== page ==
Bitcoin has resurfaced in the press. Some bitcoin proponents argue that the cryptocurrency’s price is rising because it is challenging gold’s status as the one supra-currency, the commodity to own when fiat currencies are debased. Is bitcoin a one-of-a-kind new store of value that combines some of the advantages of both technology and gold? Here’s the breakdown.
There is a difference between Bitcoins and Money
Despite what some people believe, cryptocurrencies such as bitcoin are not money, both theoretically and legally, these are related to mining digital currencies. Money is a medium of trade, a unit of account, and a store of value.
Bitcoin is used to price and settle a limited number of products and services (or other cryptocurrencies). As a unit of account and a means of payment, Bitcoin is not widely recognized. To be sure, several cryptocurrency payment applications have been developed in recent years to encourage the use of cryptocurrency. Except for certain underworld transactions, none of them have made it to the heart of the world’s everyday transactions and payments.
Importantly, cryptos are valued in US dollars (or other fiat currencies). As a result, they’re no different from any other item priced in USD on the other side of a deal.
A means of payment must be given official monetary unit status by a country’s laws in order to be legally classified as income. This legal tender status enables debtors to pay their obligations/liabilities by passing them to creditors in a legal manner.
According to a recent study, 80 percent of the world’s central banks are either prohibited from issuing digital currency under current laws or their legal structures are vague and do not explicitly allow them to do so. However, in 2020, China passed legislation enabling its central bank to issue a digital currency, resulting in the development of the world’s first official digital currency, the Digital Currency Electronic Payment System (DCEP). Despite its digital nature, DCEP is not a cryptocurrency in the traditional sense.
Legal tender status is normally granted to forms of payment that are simple to pass and use by the general public. To use bitcoin or other cryptocurrencies, a digital infrastructure must be in place, which includes computers, smartphones, internet networks, and communication. Because of this, it is unlikely that cryptocurrencies will ever become money. It’s similar to Mark Cuban’s case against bitcoin as a medium of exchange.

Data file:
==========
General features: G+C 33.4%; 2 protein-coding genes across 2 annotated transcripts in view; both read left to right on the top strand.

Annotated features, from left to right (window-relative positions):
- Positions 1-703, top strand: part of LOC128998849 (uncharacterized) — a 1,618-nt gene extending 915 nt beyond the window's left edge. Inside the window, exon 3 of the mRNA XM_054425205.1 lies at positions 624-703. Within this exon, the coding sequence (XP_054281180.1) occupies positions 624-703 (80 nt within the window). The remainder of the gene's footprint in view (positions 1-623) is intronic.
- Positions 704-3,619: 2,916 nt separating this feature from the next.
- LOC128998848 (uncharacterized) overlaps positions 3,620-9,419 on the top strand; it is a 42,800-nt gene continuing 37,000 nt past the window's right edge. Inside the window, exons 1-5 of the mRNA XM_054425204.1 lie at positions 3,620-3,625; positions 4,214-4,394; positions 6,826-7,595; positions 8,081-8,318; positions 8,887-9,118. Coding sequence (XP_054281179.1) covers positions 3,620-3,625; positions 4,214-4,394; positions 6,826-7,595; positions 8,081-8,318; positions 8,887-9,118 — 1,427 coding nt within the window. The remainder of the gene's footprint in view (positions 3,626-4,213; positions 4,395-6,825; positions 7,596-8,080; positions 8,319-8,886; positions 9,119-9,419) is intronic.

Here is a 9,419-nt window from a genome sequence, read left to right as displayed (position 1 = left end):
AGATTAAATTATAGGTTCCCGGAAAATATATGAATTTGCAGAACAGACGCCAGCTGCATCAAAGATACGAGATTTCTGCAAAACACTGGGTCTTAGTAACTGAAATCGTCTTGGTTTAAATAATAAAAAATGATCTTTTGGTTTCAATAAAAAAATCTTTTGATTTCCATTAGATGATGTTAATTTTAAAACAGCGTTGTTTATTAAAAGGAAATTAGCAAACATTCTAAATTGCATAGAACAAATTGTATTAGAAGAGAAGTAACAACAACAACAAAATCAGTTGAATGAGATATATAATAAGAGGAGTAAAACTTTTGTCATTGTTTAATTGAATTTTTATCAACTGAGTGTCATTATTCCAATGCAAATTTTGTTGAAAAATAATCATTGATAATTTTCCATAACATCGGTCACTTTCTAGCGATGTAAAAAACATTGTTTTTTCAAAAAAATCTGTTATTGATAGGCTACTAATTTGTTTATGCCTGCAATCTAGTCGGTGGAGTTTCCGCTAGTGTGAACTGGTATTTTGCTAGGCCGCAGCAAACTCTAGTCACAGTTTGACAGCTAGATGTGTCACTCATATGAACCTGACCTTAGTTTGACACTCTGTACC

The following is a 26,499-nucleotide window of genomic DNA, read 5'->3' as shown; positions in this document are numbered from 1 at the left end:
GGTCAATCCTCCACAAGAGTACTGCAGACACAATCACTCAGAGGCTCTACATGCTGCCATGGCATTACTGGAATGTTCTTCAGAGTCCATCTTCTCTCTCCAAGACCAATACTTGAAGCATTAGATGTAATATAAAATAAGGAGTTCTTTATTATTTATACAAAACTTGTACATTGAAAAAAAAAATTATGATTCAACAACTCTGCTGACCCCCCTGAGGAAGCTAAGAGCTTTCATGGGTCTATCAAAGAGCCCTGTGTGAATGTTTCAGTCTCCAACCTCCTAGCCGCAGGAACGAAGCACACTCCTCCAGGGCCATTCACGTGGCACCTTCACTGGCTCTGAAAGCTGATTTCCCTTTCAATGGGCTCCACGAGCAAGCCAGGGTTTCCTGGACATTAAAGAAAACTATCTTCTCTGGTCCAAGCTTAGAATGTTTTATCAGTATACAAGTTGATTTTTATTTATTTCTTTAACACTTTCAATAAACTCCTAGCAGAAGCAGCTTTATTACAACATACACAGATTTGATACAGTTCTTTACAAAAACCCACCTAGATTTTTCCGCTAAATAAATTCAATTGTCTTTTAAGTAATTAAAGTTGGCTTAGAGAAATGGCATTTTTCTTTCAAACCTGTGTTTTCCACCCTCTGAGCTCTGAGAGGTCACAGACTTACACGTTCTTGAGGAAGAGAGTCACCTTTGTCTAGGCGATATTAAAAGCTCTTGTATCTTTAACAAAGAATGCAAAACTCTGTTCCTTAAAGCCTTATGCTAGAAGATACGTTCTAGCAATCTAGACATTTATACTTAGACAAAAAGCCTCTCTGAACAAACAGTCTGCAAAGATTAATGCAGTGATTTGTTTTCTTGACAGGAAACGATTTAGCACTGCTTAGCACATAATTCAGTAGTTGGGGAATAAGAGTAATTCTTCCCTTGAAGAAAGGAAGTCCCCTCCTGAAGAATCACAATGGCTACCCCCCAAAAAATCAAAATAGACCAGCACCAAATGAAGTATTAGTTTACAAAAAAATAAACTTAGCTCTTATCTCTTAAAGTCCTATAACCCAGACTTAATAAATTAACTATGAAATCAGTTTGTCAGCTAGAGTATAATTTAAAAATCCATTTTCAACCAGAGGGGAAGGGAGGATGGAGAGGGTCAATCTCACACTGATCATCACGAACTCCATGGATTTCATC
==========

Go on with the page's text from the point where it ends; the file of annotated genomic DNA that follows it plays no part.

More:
Bitcoins – A Store of Value?
Something must be liquid, widely recognized, and have a stable value in order to function as a store of value. Bitcoin and other cryptocurrencies do not share any of these features.
Because of the presence of “whale wallets,” Bitcoin trading suffers from illiquidity and manipulation (wallets holding disproportionately large amounts of bitcoins).
The top 100 wallets are projected to own 13% of the total bitcoin supply in late 2020 (6), with most of the owners’ identities unknown. As a result, it would only take a few whale wallets to exploit the bitcoin market and cause wild price swings. Bitcoin and cryptocurrencies are unsuitable as a store of value due to their extreme price instability.
Is Fixed supply a problem?
Contrary to popular belief, the finite supply of bitcoins and other cryptos is not an advantage and does not preserve value; it is, in effect, a major obstacle to their acceptance as a currency.
There are a total of 21 million bitcoins that can ever be mined. There are currently 18.6 million bitcoins in circulation as of this writing. In 2040, the last bitcoin will be mined. Any cryptocurrency has a limited supply, and the rate at which it can be increased is unpredictable and uncontrollable.
Since the static money supply’ in the finance would deprive central banks of the opportunity to pursue countercyclical policy, cryptocurrencies are unsuitable as legal tender.
Crypto proponents, on the other hand, have profited from widespread fear and mistrust of fiat money as a result of post-Global-Financial-Crisis (GFC) monetization. They’ve cleverly twisted this supply issue into a case for cryptocurrency as a safeguard against doomsday scenarios.
China, which used to be the world’s largest crypto mining nation, has seen through the smoke and mirrors and has slammed the brakes on cryptocurrency trading and mining. This demonstrates how easily regulators could destabilize the decentralized, free-wheeling crypto sector. Instead, China has formed an official DCEP with centralized power.
What crypto enthusiasts don’t seem to realize is that countries will take measures to safeguard their monetary systems and currencies, as well as their ability to tax and regulate the economy. The greater the number of people who believe cryptocurrencies are money, the greater the possibility of government interference in the sector. The rise of official digital currencies is a warning that central banks are retaliating.
Concerns about central bank quantitative easing and what these QE programs could mean for fiat money can be exacerbated by the common narrative that bitcoin’s finite supply guarantees its value. As a result, the rise of cryptocurrencies can be seen as a reflection of anti-establishment movements that have occurred in many countries since the 2008 global financial crisis.
If viewed favorably, this ‘crypto revolt’ could force governments to reform their economic management in order to regain confidence and reputation. We’ll have to wait and see.